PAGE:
Activity time: 10 minutes
Materials for Activity
- A copy of the story "The Water Bearer's Garden"
- A bell, chime, rain stick or other musical noisemaker
Preparation for Activity
- Read the story "The Water Bearer's Garden" a few times. Consider telling it dramatically, rather than reading it from the page. Practice telling it. Claim the storytelling; for example, try adopting different voices for different characters. The stories here are written for a Story for All Ages moment-part performance, part ministry.
- For storytelling, be ritualistic. Create a mood and time that is different from other moments in the session. For example, turn overhead lights off and use lamps. Position yourself where all can see and hear you. You may wish to wear a storytelling shawl.
- Review discussion questions. Choose some you think might resonate with this particular group and that will help them share their interpretations of the story and relate it to their own experiences.
- If the group is large, plan to form smaller groups (no less than three participants) for discussion. An adult leader should facilitate each small group.
Description of Activity
Tell the group that the story, "The Water Bearer's Garden," comes from India . Ring the chime (or other noisemaker), make eye contact with each participant, and read or tell the story.
Sound the chime (or other noisemaker) again at the end. Invite participants to think silently on their own about the story. Say:
Now we are going to practice listening and discussing skills-both are needed to help us understand the story from multiple perspectives. Let's find out what one another thought about the story.
Remind them not to assume others think or feel the same way. Ask everyone to use "I think" or "I feel" statements. Encourage the group to listen to each comment and then share some silence. Use the bell or chime to move between speakers.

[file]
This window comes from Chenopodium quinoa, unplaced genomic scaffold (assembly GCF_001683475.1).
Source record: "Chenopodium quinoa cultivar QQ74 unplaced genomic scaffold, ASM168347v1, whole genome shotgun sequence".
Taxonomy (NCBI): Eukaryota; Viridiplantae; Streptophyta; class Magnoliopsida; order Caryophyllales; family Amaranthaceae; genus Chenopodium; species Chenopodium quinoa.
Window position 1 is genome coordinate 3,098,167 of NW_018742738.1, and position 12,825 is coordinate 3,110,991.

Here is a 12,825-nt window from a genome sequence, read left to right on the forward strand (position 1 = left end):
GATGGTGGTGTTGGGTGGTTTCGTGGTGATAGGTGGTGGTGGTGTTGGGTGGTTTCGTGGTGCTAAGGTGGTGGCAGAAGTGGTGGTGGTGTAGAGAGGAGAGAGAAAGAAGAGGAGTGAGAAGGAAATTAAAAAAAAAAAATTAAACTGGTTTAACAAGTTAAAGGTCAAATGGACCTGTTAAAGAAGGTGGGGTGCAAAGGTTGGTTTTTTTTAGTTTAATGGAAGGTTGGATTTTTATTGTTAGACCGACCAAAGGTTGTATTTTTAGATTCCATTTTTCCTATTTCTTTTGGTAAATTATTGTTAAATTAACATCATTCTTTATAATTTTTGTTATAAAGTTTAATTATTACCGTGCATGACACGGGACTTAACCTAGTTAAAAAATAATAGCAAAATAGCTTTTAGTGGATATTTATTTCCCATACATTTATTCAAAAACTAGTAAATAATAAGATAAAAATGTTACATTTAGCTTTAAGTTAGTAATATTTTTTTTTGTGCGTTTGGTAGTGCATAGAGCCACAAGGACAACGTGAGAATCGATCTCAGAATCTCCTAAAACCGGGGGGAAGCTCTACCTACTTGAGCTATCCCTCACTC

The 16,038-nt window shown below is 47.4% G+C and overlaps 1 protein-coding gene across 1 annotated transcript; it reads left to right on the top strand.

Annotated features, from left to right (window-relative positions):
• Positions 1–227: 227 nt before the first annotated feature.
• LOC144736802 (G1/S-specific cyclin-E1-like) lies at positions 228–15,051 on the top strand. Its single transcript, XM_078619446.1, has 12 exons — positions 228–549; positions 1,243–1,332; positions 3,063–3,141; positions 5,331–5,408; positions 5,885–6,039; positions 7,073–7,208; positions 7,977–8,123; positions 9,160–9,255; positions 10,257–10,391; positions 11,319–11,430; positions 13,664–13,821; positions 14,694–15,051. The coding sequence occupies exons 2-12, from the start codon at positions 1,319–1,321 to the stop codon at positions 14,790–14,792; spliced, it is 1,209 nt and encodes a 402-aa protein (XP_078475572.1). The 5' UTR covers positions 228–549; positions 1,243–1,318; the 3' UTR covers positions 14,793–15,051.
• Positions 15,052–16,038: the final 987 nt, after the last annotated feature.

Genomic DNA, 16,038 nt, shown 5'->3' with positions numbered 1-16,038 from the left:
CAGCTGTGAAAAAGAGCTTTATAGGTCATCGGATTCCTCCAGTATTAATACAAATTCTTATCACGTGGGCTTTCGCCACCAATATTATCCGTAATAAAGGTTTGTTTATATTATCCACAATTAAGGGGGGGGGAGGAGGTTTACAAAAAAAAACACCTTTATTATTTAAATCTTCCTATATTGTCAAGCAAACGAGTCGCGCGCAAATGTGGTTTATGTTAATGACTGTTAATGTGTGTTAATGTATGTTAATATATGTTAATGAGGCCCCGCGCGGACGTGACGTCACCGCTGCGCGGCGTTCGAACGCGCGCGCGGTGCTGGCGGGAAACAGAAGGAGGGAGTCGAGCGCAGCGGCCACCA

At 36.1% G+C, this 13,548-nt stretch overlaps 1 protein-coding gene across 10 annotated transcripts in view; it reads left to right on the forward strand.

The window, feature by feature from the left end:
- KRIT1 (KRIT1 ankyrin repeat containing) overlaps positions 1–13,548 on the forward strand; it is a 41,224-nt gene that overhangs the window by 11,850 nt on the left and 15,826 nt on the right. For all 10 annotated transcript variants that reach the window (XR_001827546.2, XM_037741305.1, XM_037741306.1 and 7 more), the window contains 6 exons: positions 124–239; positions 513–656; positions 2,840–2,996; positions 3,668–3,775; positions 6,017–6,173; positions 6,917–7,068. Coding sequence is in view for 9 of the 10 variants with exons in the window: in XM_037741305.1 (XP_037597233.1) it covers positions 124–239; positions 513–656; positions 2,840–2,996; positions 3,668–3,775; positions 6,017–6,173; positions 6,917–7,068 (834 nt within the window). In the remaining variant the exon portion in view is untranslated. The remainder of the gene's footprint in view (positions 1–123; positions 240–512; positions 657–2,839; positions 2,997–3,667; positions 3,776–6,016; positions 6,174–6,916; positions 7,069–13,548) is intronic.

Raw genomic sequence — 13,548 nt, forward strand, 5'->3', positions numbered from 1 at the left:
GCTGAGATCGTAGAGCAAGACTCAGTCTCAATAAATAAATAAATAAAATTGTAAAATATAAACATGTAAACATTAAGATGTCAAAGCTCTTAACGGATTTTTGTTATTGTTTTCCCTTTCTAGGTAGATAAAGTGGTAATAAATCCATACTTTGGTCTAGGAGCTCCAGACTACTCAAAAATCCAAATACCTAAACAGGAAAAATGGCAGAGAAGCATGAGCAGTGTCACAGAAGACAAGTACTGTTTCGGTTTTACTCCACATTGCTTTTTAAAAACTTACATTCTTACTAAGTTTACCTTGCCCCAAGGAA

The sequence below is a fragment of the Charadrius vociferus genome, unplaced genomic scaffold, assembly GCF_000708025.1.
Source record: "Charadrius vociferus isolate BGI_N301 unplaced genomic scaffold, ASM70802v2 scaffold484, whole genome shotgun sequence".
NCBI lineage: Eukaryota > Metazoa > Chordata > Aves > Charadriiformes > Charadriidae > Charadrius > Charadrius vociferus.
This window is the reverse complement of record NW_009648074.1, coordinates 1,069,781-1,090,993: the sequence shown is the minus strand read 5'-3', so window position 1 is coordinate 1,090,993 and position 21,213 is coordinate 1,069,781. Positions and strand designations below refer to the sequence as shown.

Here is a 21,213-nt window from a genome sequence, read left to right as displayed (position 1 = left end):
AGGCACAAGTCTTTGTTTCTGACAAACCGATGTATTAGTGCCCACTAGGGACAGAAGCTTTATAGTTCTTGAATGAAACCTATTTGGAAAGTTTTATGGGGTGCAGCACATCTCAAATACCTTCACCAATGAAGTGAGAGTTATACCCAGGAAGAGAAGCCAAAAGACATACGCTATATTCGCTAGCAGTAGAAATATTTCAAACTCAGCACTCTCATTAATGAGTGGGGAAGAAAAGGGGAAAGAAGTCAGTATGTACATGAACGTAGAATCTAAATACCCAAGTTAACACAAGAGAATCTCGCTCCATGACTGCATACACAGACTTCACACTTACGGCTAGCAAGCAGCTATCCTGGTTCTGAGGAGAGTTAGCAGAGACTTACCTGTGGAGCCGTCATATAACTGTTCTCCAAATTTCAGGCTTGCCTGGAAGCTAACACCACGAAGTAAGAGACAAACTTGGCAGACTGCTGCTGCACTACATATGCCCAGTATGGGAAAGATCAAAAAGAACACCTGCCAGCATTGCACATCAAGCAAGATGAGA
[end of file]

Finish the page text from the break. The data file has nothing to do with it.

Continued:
Invite participants to retell the story, briefly, in their own words. What children recall and relay tells you what they found most meaningful or memorable.
Then use the following questions to facilitate discussion. Make sure everyone who wants to speak has a chance.
- Have you ever been in a situation where you could not do a job up to expectations, like the cracked pot? How did you feel?
- Why didn't the cracked pot notice the flowers until the water bearer pointed them out?
Ask the group to think of other flawed objects. You might suggest ripped jeans, a lamp with no bulb, a torn umbrella, or a scratched mirror. Guide the group to consider how the objects' flaws could be gifts or blessings.
Invite the children to consider the next question quietly to themselves. If they are comfortable doing so, they may close their eyes. Give a full minute for reflection.
- What might be your own imperfections? What might be the blessing of these?
Tell them they might like to use their reflections when they work on their Window/Mirror Panel later in the session.